Today’s lesson was about control of the horse. At the beginning of the lesson we worked on over bending Woo to make sure that I could and that he was loose in his body. However, Lendon did not want the outside shoulder to go out, so we had to half halt on the outside rein but without blocking him on the outside as well. The next step in the warmup was to check if I could straighten the neck without losing the bend in the body or him tightening up.
Going into the work Lendon made the comment, “you can not make your correction a way of life, the correction comes and it should fix something and then you should be able to do nothing and the correction stays until you have to make a correction again.” Part of this was getting off of so many circles and riding more straight lines to trust him and know that I can take what I get on the circle and ride around the arena completely without him changing his gait. To do this she asked me to go a little forward and then collect him in one stride while asking for a quarter stretch of his neck. This was to make the horse engage his back and hindlegs while also keeping the suppleness throughout his body. If you’ve ridden with Lendon she has this analogy of bouncing a basketball under your seat and imaging that it is the horse’s handles. To do this you engage the horse’s hind end without flattening the gait or slowing the horse down. This is one of my favorite analogies because it makes you think about the collection, not as a backward or slower motion, but as a forward, compressed gait of the horse’s natural gait. It is a neat notion and one that helps with really compressing the horse and sitting the horse on the hindleg.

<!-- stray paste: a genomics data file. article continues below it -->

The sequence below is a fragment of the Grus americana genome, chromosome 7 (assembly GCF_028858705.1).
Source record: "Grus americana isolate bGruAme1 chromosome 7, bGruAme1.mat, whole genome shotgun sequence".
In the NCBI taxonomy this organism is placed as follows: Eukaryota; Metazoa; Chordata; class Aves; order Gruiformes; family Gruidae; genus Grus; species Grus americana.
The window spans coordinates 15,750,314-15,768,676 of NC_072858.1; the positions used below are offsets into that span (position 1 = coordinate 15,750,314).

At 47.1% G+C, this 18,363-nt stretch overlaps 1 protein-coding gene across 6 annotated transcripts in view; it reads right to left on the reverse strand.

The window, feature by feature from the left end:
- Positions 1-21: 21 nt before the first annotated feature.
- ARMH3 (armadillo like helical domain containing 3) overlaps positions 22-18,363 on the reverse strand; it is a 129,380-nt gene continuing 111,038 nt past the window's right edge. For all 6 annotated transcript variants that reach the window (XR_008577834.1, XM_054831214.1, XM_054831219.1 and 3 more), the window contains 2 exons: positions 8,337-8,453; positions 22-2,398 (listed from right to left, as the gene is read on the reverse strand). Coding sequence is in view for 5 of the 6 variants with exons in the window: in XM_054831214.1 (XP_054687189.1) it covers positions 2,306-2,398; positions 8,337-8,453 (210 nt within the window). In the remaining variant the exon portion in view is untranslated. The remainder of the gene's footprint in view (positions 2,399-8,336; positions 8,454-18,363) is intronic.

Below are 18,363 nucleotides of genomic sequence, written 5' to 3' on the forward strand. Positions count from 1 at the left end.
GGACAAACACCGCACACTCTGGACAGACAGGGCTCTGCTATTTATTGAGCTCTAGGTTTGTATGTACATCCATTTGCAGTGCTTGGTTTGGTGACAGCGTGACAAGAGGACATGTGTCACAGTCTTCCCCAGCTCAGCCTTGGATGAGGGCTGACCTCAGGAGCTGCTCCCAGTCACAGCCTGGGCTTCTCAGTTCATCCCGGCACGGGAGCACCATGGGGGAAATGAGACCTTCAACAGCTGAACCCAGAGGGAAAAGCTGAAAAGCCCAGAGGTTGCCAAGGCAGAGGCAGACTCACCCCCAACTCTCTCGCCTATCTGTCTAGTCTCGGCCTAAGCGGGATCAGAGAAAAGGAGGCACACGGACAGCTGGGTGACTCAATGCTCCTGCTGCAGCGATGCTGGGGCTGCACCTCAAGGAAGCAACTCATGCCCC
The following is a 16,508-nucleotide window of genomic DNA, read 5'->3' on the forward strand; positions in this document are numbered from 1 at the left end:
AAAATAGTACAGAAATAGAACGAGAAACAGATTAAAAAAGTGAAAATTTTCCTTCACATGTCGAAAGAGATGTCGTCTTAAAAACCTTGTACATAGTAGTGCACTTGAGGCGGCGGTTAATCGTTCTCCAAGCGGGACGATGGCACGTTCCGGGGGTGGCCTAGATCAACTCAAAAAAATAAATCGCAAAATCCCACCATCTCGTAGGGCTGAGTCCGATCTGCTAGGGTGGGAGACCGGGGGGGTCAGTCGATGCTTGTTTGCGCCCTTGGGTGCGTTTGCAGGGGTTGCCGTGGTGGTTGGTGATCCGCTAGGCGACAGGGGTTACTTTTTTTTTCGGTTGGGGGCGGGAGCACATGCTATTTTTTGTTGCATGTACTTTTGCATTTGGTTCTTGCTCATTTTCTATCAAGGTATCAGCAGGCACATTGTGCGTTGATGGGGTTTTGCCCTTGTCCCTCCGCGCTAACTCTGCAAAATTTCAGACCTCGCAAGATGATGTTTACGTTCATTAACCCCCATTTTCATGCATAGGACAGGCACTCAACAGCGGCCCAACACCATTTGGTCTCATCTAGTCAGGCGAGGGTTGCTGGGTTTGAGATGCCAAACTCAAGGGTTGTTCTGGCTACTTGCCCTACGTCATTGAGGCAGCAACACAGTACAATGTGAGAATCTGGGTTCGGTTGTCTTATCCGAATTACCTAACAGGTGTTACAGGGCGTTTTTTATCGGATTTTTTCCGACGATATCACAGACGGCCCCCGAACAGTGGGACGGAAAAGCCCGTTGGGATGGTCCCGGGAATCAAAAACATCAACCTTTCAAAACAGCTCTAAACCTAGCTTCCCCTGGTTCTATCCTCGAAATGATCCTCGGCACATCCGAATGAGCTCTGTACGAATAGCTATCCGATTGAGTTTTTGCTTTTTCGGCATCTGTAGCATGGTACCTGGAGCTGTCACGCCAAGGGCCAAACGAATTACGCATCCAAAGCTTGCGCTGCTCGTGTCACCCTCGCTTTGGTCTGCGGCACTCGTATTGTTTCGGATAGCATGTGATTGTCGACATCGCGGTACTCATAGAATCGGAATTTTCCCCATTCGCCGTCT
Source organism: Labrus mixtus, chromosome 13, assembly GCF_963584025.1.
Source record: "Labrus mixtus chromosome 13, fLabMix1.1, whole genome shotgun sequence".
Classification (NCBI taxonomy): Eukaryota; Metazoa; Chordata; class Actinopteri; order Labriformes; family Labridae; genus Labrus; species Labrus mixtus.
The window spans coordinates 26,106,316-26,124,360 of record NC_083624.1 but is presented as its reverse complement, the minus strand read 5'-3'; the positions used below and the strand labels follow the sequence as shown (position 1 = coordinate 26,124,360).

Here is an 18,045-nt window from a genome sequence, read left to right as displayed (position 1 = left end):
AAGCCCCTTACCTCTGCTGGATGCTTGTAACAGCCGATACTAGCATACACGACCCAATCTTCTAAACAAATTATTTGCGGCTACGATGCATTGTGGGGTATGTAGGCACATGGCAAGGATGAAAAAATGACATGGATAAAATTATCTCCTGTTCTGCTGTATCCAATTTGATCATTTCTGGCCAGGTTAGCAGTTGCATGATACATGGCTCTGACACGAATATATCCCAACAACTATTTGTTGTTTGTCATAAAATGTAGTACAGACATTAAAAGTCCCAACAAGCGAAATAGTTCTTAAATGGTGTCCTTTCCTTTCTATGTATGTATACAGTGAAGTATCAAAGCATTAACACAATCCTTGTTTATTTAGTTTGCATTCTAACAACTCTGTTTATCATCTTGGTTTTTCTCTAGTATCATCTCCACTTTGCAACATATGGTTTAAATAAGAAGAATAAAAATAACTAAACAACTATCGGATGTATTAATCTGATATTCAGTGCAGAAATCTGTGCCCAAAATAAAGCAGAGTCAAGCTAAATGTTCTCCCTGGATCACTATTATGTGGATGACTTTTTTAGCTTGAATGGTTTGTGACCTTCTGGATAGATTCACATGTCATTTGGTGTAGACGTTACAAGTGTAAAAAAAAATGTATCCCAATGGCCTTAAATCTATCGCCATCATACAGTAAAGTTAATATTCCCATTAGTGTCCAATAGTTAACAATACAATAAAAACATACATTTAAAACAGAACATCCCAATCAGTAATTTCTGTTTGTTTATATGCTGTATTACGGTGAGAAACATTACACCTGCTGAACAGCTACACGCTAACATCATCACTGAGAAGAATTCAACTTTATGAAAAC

The next thing Lendon had us work on was our changes and making sure that I could ask for them anywhere and anytime exactly on my aid. This is what the thoroughness and the collection from earlier in the lesson built up to working on. So that he stayed right with me and on my aids. She wanted me to be able to do changes right when she said, by making Woo ready at any available moment. Then she had me go around the ring and do changes as close as I could to each other without compromising his canter and throughness.
Today was a challenging ride, but it was also a great lesson in that it forced me to address some issues that I had been avoiding. It also taught me to expect the horse to always be ready, so that you are prepared for anything. That you don’t wait and prepare for everything, but instead that the horse is already prepared.